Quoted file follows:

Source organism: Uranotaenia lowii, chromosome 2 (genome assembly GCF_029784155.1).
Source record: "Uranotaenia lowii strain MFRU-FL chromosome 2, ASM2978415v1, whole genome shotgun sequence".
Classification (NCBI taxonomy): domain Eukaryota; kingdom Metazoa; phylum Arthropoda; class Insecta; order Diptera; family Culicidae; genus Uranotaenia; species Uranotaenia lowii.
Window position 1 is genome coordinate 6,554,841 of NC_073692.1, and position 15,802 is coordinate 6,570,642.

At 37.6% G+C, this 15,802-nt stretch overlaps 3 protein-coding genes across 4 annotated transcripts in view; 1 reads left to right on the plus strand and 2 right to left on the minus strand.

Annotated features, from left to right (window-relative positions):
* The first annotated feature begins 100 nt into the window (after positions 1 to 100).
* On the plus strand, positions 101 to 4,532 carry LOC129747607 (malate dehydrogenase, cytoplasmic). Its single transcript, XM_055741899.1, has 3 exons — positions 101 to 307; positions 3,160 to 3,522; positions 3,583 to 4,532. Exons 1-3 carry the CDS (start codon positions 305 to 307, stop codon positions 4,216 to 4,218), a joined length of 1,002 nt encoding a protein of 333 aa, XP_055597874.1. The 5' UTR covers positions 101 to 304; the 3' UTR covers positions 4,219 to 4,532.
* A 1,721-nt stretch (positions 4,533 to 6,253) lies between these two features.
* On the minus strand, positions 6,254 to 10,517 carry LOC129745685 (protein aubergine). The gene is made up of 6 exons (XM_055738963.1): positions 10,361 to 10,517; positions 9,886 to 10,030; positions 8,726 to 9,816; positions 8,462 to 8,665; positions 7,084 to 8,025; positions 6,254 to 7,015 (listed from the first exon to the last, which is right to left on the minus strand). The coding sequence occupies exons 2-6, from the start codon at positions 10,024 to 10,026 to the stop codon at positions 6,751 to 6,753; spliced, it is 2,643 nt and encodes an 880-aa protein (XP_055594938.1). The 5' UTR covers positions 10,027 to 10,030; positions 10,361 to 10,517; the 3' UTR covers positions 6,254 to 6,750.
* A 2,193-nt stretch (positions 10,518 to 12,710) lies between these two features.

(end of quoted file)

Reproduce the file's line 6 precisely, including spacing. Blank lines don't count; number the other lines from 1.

Annotated features, from left to right (window-relative positions):